Coca-Cola UK talks digital dos and don’ts for new £10 million campaign
Coca-Cola is having a shake-up in the U.K.
With increasing pressure from the British government in the form of a sugar tax and from health-conscious consumers on the calorie-counting front, the brand is now reducing the white stuff.
Today, it unveiled one product from its £30 million ($38.8 million) rebrand: Coke Zero in the U.K. will now be called Coca-Cola Zero Sugar, and it comes complete with a new recipe. The relaunch comes with a £10 million ($12.9 million) marketing push, its biggest in a decade. Over the summer, the brand plans to give away 4.5 million samples of the drink.
Digiday caught up with the brand’s marketing director for Great Britain, Bobby Brittain, to discuss its digital strategy. Here’s what he’s thinking.
Coca-Cola doesn’t have a digital budget
While many marketers siphon off a proportion of their budget for digital channels, Brittain isn’t convinced this really works. “If you think about digital in a way that’s separated from business strategy or your overall communications approach, you end up with an ‘us and them’ situation,” he said.
The brand is spending more than ever on digital — it’s 2016 after all; it’s just not allocating funds specifically for it. Brittain says Coke works with MediaCom on a campaign-by-campaign basis to consider how to make the most of its investment. There is also the fact that the lines of digital are blurring anyway: Out of home is becoming increasingly digital, for example, with options to localize content and geotarget and tap real-time data. “It’s so blurred, it’s really false precision,” he said.
It’s never doing in-house content
More brands are looking to become publishers in their own right by moving creative in-house. While rival Pepsi is going big on in-house content with its Creators League agency, Coca-Cola has no plans to follow.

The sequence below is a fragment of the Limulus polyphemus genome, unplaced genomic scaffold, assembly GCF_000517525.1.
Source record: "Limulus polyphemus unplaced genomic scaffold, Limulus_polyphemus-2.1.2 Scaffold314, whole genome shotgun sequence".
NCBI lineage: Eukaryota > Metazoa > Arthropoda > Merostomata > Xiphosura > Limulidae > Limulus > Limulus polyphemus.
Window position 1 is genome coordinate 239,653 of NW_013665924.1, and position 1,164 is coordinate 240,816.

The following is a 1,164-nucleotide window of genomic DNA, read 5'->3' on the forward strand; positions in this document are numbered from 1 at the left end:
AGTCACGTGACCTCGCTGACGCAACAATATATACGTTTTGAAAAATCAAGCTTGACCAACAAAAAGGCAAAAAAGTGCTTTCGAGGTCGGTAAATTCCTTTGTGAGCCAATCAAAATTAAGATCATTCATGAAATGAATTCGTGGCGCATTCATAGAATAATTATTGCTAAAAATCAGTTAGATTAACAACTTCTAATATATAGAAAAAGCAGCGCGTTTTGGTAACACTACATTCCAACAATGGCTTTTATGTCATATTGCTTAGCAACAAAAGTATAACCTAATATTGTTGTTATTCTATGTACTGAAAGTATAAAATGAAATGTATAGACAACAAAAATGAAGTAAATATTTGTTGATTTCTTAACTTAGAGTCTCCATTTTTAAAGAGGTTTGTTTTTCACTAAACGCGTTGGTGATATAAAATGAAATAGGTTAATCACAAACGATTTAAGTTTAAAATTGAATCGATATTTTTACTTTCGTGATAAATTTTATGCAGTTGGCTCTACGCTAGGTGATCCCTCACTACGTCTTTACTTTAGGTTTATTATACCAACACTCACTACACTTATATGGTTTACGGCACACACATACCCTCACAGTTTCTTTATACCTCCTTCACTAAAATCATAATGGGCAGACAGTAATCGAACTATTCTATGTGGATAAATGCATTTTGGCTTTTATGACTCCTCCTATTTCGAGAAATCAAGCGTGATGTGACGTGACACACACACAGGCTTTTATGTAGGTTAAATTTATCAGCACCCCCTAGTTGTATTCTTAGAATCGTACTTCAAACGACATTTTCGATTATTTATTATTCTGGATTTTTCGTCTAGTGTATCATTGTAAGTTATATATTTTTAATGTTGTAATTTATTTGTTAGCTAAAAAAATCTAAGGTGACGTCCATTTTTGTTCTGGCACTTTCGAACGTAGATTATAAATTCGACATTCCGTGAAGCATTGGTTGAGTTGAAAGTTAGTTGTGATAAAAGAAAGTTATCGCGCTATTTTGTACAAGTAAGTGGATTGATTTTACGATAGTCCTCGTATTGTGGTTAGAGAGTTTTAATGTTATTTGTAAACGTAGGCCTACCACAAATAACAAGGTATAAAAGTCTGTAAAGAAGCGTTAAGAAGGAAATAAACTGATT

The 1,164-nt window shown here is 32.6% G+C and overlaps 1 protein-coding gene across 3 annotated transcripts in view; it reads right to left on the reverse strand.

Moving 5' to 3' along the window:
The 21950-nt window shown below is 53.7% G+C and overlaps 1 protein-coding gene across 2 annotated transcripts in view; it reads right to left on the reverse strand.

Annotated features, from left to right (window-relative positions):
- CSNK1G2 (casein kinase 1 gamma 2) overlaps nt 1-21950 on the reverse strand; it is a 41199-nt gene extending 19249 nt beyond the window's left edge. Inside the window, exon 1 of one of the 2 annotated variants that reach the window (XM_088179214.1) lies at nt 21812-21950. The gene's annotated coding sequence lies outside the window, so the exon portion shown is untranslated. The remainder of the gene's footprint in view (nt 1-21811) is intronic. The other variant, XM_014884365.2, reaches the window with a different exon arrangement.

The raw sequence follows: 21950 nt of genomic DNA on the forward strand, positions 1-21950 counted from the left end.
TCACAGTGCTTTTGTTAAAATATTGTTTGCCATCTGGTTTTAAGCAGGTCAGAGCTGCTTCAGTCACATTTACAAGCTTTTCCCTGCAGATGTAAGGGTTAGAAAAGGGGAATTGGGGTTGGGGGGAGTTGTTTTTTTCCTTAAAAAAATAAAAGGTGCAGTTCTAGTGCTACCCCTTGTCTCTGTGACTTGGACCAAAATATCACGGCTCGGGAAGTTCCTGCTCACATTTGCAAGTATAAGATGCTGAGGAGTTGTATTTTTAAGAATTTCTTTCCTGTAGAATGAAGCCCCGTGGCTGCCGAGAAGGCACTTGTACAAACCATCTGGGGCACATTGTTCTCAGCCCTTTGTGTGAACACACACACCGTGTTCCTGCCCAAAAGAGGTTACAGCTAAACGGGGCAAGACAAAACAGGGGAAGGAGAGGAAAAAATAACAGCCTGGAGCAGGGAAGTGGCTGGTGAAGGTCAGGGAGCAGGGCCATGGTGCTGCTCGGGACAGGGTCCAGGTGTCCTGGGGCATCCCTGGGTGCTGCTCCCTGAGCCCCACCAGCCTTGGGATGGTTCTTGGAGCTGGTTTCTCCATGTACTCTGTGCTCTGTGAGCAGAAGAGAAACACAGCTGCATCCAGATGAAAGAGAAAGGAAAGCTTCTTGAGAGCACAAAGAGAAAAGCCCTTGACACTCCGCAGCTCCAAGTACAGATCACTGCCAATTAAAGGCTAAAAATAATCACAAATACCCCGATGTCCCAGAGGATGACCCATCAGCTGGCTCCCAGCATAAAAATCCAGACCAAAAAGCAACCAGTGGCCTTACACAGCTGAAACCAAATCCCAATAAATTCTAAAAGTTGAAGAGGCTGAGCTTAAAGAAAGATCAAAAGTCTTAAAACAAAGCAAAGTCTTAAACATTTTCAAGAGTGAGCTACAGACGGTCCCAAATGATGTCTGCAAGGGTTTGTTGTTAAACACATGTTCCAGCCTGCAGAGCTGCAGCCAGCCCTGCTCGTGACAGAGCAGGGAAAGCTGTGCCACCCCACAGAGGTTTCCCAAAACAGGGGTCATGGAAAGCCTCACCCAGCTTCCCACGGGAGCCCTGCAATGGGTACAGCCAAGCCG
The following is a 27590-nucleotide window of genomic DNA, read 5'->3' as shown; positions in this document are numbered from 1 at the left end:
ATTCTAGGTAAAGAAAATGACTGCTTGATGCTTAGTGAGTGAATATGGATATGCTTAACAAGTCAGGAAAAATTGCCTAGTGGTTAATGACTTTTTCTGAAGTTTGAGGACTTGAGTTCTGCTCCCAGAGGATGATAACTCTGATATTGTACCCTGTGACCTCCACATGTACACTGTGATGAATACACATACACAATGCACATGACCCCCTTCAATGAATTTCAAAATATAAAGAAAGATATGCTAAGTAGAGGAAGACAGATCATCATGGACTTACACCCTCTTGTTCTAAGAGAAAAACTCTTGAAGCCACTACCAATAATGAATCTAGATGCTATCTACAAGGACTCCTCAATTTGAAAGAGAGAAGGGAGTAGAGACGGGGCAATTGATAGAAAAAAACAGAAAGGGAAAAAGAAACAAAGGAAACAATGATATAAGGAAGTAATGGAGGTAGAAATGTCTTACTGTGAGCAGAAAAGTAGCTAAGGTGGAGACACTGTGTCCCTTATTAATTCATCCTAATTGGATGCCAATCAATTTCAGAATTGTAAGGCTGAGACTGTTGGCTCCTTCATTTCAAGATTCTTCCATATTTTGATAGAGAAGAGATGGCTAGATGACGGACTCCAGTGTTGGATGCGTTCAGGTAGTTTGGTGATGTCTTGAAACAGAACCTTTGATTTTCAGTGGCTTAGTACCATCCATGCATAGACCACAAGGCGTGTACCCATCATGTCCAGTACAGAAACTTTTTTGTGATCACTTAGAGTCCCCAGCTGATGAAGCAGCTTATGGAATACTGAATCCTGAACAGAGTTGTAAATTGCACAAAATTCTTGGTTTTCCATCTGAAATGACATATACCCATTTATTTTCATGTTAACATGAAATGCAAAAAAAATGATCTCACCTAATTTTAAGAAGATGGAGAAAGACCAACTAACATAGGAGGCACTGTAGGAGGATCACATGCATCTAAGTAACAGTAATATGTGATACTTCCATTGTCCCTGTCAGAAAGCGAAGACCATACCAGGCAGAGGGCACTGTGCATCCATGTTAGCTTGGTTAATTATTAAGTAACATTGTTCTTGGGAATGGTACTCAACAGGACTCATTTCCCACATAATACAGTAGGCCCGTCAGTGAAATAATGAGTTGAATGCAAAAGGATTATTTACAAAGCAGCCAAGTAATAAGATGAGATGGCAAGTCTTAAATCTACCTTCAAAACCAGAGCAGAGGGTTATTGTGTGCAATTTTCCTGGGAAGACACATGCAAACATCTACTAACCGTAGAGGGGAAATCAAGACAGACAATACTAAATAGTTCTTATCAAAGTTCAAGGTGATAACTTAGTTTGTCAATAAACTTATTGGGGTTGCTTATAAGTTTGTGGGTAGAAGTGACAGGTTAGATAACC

“These might be famous last words, but I can’t see that ever happening,” Brittain said. “We bought a film studio back in the ’80s. I don’t think we’re ever going to get into content production again.” (In 1982, Coke bought Columbia studios, which it then sold to Sony in 1989 not long after the big-budget flop “Ishtar.”)
Today, it’s relying on agencies to do the heavy-lifting on content creation. McCann and Endemol created the brand’s new YouTube channel in the U.K., CokeTV, in the mold of its German counterpart, which has had over 29 million views since launching in 2014.
Coupons are still king
Back in the 1920s, Coca-Cola was one of the original coupon makers. This year, it’s returning to its roots by dialing up its digital coupon activity.
Following trials on Facebook with Coke Zero (Coca-Cola Zero Sugar’s predecessor) last year, the brand is using the platform’s beefed-up audience intelligence to target users. It’s more cost effective than regular sampling, Brittain said, and also a better way to target its demographic of health-conscious consumers aged 18 up to their early 30s.
Once downloaded in Apple Wallet, consumers will redeem their coupons at the supermarket chain Asda, a new partner. Coke has found in its research that once people have tasted the product, they are likely to repeat. “This digital capability gives us the chance not to have to physically put a bottle in someone’s hands,” he said.
Expect Coca-Cola on all the platforms
This isn’t so much something Brittain said, as what he didn’t say. As the brand moves to double the sales of its Coca-Cola Zero Sugar, it’s going to need “every element” of the marketing mix.
Because of the size of the campaign, Brittain said he’s platform agnostic. “Any platform that’s going to help us increase awareness that is more than welcome,” he said. Whether it’s Facebook Live or chatbots, “I would like to think we are one of the brands they talk to first.”
The brand is planning to be the first advertiser to use Snapchat for a “transaction-based campaign” with its vouchers, for example. But Brittain remained tight-lipped on the details. “Are we using it? I think I’m allowed to say yes.”
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